Knowledge Collisions: Perspectives from Community Economic Development Practitioners Working with Women

  • Mary Stratton
  • Edward T. Jackson

The concept of an interrelated world economy, generally termed “globalization,” has become an inevitable component of academic, media, government and everyday discussion. For developed countries such as Canada, this process of globalization supposedly moves our economy from a resource-manufacturing base towards one primarily concerned with knowledge production suitable to the new “information age.” In this new context, albeit with different interests and intents, academia, business, government, and lately, civil society, have increasingly focused on how and what people learn. “Entrepreneurship” and “microenterprise” have become catch words of this new economy. However, the ideology behind them often poses problems for those involved in community economic development (CED) and adult education, who insist on a component of social transformation as well as economic advancement.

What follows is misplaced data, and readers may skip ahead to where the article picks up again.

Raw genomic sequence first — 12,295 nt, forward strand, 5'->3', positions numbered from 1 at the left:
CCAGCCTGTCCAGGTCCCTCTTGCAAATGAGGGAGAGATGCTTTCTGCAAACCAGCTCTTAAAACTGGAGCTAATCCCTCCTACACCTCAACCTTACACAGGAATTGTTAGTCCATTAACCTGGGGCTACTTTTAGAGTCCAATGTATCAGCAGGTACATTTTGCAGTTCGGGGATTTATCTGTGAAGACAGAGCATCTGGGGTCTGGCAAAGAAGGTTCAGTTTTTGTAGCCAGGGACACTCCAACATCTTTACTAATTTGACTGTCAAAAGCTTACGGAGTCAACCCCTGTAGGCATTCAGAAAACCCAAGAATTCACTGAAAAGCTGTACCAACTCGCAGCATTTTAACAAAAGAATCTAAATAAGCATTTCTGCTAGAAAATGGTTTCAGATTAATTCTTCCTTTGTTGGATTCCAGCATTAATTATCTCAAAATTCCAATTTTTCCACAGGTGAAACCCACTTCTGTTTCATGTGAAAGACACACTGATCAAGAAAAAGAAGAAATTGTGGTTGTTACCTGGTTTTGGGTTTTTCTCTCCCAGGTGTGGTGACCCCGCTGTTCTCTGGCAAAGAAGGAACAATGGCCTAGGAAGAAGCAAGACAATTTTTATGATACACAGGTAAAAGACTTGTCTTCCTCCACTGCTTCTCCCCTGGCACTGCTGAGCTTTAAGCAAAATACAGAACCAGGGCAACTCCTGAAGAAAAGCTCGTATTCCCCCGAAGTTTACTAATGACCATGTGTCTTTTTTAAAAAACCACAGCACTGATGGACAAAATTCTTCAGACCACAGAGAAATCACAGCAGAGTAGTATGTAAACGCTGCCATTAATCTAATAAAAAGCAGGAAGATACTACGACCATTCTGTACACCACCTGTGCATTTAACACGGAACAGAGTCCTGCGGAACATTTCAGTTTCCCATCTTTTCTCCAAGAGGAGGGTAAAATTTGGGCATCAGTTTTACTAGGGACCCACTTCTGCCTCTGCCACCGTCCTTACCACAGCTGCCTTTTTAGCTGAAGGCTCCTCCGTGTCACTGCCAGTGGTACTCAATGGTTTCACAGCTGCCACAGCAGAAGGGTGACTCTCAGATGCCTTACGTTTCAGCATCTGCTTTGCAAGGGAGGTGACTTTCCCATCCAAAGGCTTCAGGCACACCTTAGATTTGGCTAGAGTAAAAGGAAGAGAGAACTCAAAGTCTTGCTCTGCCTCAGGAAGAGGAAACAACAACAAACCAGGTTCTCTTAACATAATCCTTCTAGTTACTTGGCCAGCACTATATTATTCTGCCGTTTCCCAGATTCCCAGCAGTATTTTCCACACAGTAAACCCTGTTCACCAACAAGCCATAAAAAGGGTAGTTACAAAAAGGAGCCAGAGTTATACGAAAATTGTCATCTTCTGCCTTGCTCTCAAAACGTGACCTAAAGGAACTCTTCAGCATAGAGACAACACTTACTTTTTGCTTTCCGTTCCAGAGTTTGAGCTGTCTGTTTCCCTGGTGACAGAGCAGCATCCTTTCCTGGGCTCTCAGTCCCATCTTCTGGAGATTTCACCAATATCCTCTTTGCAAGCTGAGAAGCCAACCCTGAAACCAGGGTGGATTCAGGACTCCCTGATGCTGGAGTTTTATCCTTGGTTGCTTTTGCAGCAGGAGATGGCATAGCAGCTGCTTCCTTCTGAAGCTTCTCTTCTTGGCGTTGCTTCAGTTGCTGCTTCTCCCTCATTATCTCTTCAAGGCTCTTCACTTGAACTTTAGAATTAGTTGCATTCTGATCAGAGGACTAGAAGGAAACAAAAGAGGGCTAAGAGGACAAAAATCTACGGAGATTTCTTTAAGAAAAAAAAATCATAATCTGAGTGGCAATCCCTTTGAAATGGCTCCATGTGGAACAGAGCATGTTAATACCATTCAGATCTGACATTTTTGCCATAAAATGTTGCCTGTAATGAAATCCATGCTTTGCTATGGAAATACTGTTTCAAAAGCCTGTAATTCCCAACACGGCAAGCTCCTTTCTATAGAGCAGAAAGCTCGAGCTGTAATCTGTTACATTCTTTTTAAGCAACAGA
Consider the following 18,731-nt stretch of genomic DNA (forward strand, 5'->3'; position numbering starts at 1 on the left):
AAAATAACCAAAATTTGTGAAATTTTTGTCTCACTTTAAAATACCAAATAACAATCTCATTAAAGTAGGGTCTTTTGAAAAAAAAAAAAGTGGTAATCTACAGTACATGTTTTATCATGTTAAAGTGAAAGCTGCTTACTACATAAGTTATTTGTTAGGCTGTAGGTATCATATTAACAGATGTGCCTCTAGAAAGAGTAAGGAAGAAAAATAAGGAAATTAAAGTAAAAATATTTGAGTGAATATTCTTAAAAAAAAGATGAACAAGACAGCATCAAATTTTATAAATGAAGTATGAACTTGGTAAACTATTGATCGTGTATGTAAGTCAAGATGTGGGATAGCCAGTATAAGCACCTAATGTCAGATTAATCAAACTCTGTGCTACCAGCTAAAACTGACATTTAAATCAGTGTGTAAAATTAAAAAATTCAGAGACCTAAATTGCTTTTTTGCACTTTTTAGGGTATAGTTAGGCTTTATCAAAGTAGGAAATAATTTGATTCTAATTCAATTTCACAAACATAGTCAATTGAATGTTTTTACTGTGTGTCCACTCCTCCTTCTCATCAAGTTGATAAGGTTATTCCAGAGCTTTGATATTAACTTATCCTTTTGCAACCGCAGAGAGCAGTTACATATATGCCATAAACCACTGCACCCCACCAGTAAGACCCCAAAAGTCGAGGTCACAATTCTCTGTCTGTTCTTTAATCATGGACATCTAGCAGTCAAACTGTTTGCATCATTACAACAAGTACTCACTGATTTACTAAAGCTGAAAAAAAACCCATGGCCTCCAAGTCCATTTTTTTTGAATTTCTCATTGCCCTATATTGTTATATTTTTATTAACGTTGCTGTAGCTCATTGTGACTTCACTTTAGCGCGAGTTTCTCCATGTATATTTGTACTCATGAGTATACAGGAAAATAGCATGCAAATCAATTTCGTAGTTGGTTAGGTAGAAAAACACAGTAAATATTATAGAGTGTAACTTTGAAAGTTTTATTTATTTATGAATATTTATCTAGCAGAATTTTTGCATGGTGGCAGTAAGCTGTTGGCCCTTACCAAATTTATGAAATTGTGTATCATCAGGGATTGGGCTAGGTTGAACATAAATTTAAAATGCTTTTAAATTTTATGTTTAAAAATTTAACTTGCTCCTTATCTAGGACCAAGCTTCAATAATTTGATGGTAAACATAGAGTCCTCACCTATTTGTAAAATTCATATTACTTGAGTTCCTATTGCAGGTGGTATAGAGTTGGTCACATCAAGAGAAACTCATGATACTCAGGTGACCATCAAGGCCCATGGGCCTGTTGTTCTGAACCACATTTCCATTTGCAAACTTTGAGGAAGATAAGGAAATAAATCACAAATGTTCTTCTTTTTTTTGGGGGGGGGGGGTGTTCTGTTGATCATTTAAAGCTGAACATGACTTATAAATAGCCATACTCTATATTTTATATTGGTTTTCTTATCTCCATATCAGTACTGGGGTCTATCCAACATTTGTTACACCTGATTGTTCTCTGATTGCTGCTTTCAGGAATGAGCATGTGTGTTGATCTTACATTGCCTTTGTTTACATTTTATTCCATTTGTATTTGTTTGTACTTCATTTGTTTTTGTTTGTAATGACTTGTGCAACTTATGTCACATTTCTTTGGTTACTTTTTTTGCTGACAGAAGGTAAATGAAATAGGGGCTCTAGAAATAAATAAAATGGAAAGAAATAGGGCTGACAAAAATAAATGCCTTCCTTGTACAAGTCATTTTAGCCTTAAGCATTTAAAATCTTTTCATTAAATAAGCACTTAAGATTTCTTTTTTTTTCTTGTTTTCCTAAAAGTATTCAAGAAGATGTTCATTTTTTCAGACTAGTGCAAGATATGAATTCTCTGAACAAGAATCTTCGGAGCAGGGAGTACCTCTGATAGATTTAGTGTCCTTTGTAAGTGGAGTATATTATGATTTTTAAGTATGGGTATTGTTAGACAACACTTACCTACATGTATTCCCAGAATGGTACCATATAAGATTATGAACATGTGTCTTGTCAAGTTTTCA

Keywords

Transportation Amid Income Trench Trial Basis 

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Copyright information

© Springer Science + Business Media, B.V 2008

Authors and Affiliations

  • Mary Stratton
    • 1
  • Edward T. Jackson
    • 2
  1. 1.Canadian Forum on Civil JusticeCanada
  2. 2.University in OttawaCanada

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